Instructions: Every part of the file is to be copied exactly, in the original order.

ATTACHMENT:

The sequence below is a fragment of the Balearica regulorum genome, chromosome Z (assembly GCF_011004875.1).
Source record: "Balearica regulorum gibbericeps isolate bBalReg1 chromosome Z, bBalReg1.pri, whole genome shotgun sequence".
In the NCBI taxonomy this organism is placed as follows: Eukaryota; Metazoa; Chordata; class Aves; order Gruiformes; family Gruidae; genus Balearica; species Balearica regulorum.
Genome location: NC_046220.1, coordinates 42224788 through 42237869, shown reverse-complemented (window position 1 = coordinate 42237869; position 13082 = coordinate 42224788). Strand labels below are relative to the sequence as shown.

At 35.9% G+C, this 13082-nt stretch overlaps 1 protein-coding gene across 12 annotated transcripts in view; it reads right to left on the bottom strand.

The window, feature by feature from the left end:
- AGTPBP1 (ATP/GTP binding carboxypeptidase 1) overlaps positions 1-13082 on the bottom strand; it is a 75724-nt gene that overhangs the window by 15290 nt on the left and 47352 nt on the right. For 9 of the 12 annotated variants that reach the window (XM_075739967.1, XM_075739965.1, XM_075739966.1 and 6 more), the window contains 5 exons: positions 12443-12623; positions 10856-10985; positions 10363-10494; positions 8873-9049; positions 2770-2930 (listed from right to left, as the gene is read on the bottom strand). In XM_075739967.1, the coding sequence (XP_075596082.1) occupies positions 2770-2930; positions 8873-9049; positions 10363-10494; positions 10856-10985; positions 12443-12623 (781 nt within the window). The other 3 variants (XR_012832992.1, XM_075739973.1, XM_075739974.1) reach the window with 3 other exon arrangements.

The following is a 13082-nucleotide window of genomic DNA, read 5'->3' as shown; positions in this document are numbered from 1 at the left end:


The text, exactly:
The sequence below is a fragment of the Balearica regulorum genome, chromosome Z (assembly GCF_011004875.1).
Source record: "Balearica regulorum gibbericeps isolate bBalReg1 chromosome Z, bBalReg1.pri, whole genome shotgun sequence".
In the NCBI taxonomy this organism is placed as follows: Eukaryota; Metazoa; Chordata; class Aves; order Gruiformes; family Gruidae; genus Balearica; species Balearica regulorum.
Genome location: NC_046220.1, coordinates 42224788 through 42237869, shown reverse-complemented (window position 1 = coordinate 42237869; position 13082 = coordinate 42224788). Strand labels below are relative to the sequence as shown.

At 35.9% G+C, this 13082-nt stretch overlaps 1 protein-coding gene across 12 annotated transcripts in view; it reads right to left on the bottom strand.

The window, feature by feature from the left end:
- AGTPBP1 (ATP/GTP binding carboxypeptidase 1) overlaps positions 1-13082 on the bottom strand; it is a 75724-nt gene that overhangs the window by 15290 nt on the left and 47352 nt on the right. For 9 of the 12 annotated variants that reach the window (XM_075739967.1, XM_075739965.1, XM_075739966.1 and 6 more), the window contains 5 exons: positions 12443-12623; positions 10856-10985; positions 10363-10494; positions 8873-9049; positions 2770-2930 (listed from right to left, as the gene is read on the bottom strand). In XM_075739967.1, the coding sequence (XP_075596082.1) occupies positions 2770-2930; positions 8873-9049; positions 10363-10494; positions 10856-10985; positions 12443-12623 (781 nt within the window). The other 3 variants (XR_012832992.1, XM_075739973.1, XM_075739974.1) reach the window with 3 other exon arrangements.

The following is a 13082-nucleotide window of genomic DNA, read 5'->3' as shown; positions in this document are numbered from 1 at the left end: